The Young Migrant and the Lamb

This is a story about my father, a young man in the 1950’s, about to leave his island home of Kythera to come to the great unknown land of Australia.

He had to obtain his papers to travel to Australia, so he set out for Athens to get the paperwork completed. His father gave him a live lamb to take as a gift to his hosts in Athens, with whom he would be staying and who would help him with the government officials (one never goes to another home empty handed!).

He arrived at the port of Kythera where a large ship was moored. In those days, there was no pier where the ship might anchor. Instead, passengers would board a smaller boat and would be transported to deeper water to board the ship.

So my father with his small pack of luggage, some garden produce wrapped in a cloth and the lamb, boarded the small boat. There was a look of horror from the other passengers when they saw the animal. “Get this animal off the boat! they exclaimed. The young man stood his ground. “No, you get off the boat!”, he retorted. On seeing the fierce determination of this young man, the passengers settled back into the boat and they were able to continue the journey.

My father made the journey with his small pack of luggage and lamb to Athens, and obtained his travel papers. At age 18, it would be a long journey to the other side of the world, and he would not return for yet another 18 years to his homeland.

We don’t know what happened to the lamb, but it is likely to have been enjoyed by the family as a hearty meal of Roast Lamb.


Roast Lamb ON THE SPIT with Oregano and Lemon

This is an iconic Greek dish, the herb flavours permeate the rich meat. Lamb is traditionally eaten at Easter, which occurs in Spring in the northern hemisphere. In Australia, we are lucky enough to have access to lamb all year round. Ideally you will have an spit with a motor to make the cooking of the lamb easier.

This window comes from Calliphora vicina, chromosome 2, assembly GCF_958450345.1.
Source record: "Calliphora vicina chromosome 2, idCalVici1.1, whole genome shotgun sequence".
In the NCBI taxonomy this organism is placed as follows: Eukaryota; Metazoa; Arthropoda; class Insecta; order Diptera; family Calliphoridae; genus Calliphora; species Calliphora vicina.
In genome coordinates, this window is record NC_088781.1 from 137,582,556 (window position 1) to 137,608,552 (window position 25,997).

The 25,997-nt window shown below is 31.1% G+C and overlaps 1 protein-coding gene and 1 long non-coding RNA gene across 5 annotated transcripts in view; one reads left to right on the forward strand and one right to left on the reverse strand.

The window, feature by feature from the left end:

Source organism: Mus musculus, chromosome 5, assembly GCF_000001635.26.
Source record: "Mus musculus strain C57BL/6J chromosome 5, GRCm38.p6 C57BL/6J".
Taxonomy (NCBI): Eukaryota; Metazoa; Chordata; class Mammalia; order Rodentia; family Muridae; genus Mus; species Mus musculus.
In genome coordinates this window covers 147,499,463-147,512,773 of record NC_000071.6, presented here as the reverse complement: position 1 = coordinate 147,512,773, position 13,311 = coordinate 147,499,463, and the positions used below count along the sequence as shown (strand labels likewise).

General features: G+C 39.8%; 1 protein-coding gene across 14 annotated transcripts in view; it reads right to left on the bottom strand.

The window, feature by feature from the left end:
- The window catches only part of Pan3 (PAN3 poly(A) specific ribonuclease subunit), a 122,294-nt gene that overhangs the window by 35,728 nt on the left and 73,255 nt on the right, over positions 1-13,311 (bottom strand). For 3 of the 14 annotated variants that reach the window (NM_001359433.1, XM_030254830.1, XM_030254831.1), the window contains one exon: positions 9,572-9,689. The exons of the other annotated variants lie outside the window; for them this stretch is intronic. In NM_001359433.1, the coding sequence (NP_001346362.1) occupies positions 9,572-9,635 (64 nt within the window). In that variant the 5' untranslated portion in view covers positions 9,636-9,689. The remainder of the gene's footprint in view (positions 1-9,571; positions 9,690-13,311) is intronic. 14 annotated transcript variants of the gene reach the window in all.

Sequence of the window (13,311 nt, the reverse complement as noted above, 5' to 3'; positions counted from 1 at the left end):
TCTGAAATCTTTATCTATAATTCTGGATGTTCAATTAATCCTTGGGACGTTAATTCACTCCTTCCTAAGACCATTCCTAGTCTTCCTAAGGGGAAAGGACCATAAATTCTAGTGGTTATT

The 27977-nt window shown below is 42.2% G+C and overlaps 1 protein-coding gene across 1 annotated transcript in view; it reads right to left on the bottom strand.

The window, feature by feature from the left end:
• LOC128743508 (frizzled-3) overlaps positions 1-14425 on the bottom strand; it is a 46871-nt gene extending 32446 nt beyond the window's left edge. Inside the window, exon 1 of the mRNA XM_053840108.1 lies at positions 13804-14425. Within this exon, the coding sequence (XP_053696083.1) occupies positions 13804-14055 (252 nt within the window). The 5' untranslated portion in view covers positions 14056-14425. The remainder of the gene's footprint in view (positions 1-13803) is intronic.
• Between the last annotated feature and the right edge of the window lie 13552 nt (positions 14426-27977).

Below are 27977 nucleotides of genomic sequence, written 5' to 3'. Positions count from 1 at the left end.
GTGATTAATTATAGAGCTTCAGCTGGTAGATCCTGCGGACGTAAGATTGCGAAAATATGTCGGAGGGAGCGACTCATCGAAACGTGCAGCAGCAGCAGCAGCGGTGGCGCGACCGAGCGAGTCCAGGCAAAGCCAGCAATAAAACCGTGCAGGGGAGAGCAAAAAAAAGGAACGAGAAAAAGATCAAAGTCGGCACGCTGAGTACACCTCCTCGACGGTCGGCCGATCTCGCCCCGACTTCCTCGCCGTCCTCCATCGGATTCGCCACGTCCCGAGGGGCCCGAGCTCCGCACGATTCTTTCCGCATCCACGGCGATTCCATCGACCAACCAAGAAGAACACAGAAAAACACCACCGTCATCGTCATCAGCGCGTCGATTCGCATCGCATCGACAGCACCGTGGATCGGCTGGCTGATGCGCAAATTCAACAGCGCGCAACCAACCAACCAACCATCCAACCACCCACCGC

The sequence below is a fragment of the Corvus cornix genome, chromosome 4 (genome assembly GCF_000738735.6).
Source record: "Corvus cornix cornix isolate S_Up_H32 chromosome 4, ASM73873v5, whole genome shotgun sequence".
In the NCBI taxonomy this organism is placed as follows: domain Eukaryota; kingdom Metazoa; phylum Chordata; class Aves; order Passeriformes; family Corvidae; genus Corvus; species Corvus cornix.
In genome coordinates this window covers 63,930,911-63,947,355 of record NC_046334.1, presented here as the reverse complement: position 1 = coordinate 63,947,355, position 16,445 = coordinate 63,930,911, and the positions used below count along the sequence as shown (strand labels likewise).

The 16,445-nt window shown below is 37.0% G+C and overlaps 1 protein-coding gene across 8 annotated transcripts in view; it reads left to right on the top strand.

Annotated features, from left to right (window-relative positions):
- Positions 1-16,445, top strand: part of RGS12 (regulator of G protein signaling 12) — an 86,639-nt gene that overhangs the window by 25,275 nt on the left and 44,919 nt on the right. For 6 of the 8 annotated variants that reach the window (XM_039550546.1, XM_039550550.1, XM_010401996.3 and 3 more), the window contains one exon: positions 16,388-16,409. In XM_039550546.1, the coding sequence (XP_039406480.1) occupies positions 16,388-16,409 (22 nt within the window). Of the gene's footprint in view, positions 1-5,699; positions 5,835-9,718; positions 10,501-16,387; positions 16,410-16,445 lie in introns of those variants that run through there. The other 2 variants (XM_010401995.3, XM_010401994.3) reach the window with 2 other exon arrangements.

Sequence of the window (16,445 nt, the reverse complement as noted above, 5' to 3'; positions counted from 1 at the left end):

Serves: 6-8
Prep: 20 mins, plus marinating time
Cook Time: Depending on the thickness of the meat, around 1.5 to 2 hours, plus 15 minutes resting time

1 lamb leg (about 1.8 kg or 4 pounds), deboned and left as a whole piece (ask your butcher to assist)
1 garlic clove, peeled and cut into slivers
2 garlic cloves, peeled, extra
3-4 lemons, juiced
2 tablespoons chopped fresh oregano
2 teaspoons dried oregano (ideally Rigani)
ground pepper
olive oil

1. Trim lamb of excess fat. Rub salt and pepper onto both sides of the lamb. Using a small sharp knife, make incisions into the flesh of the lamb leg, and put a sliver of garlic into the slit. This will perfume the lamb with garlic. You do not need to cover the whole lamb, about 10-12 incisions spread around should be enough.
2. To make the marinade, mix about two tablespoons salt, 2 teaspoons pepper, chopped fresh oregano and dried oregano in a bowl. Add about 4 tablespoons juice and two tablespoons oil to make a sticky paste, set aside.
3. Slice the lamb into thick slices, about 4 cm wide along across the boned lamb. Rub most of the marinade all over the lamb. Reserve about 3 tablespoons. Leave the lamb to marinate in the refrigerator for a few hours, to allow the flavours to be absorbed.
4. When you are ready to cook, prepare the spit for Roast Lamb.  Depending on the type of spit you have, this may involve lighting coals.  Ensure that the coals are sufficiently heated before starting the cooking.
5. Remove lamb from refrigerator and let it come to room temperature, this will ensure that the lamb cooks evenly.
6. Thread lamb pieces evenly onto the spit, baste with reserved marinade.
7. Set the spit to rotate and wait until cooked.  This will take around 1.5 to 2 hours depending on your heat, and the thickness of the lamb pieces.
8. When the lamb has completed cooking, cut it from the spit, an electric knife is helpful.  Remove it to a warm platter, loosely cover with foil and leave to rest for at least 15 minutes.

Serve with tzatziki and pita bread, if desired.

Note: the amount of meat can be increased according to the size of your spit.